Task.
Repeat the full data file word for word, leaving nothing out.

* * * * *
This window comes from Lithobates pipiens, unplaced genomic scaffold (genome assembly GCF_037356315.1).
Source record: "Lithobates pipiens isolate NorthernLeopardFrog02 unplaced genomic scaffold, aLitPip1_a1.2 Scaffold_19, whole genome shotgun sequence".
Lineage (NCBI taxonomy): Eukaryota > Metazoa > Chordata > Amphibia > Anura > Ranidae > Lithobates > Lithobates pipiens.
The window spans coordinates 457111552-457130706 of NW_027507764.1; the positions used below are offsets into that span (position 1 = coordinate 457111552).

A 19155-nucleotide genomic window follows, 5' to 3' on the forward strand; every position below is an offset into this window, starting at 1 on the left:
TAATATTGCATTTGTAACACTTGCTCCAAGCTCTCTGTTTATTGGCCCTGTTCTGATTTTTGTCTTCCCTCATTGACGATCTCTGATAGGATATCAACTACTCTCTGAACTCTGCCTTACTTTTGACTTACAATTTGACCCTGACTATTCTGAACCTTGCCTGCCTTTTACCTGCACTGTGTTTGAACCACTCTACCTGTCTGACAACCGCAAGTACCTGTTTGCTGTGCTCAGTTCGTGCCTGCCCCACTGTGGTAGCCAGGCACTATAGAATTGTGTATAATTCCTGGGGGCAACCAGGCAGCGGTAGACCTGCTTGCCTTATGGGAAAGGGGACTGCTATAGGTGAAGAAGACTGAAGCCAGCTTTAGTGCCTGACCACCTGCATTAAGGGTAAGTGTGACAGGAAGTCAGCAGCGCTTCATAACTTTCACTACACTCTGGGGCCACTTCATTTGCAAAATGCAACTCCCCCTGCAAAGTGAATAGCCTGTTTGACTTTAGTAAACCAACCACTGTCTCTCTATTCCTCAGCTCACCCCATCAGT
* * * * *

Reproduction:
This window comes from Lithobates pipiens, unplaced genomic scaffold (genome assembly GCF_037356315.1).
Source record: "Lithobates pipiens isolate NorthernLeopardFrog02 unplaced genomic scaffold, aLitPip1_a1.2 Scaffold_19, whole genome shotgun sequence".
Lineage (NCBI taxonomy): Eukaryota > Metazoa > Chordata > Amphibia > Anura > Ranidae > Lithobates > Lithobates pipiens.
The window spans coordinates 457111552-457130706 of NW_027507764.1; the positions used below are offsets into that span (position 1 = coordinate 457111552).

A 19155-nucleotide genomic window follows, 5' to 3' on the forward strand; every position below is an offset into this window, starting at 1 on the left:
TAATATTGCATTTGTAACACTTGCTCCAAGCTCTCTGTTTATTGGCCCTGTTCTGATTTTTGTCTTCCCTCATTGACGATCTCTGATAGGATATCAACTACTCTCTGAACTCTGCCTTACTTTTGACTTACAATTTGACCCTGACTATTCTGAACCTTGCCTGCCTTTTACCTGCACTGTGTTTGAACCACTCTACCTGTCTGACAACCGCAAGTACCTGTTTGCTGTGCTCAGTTCGTGCCTGCCCCACTGTGGTAGCCAGGCACTATAGAATTGTGTATAATTCCTGGGGGCAACCAGGCAGCGGTAGACCTGCTTGCCTTATGGGAAAGGGGACTGCTATAGGTGAAGAAGACTGAAGCCAGCTTTAGTGCCTGACCACCTGCATTAAGGGTAAGTGTGACAGGAAGTCAGCAGCGCTTCATAACTTTCACTACACTCTGGGGCCACTTCATTTGCAAAATGCAACTCCCCCTGCAAAGTGAATAGCCTGTTTGACTTTAGTAAACCAACCACTGTCTCTCTATTCCTCAGCTCACCCCATCAGT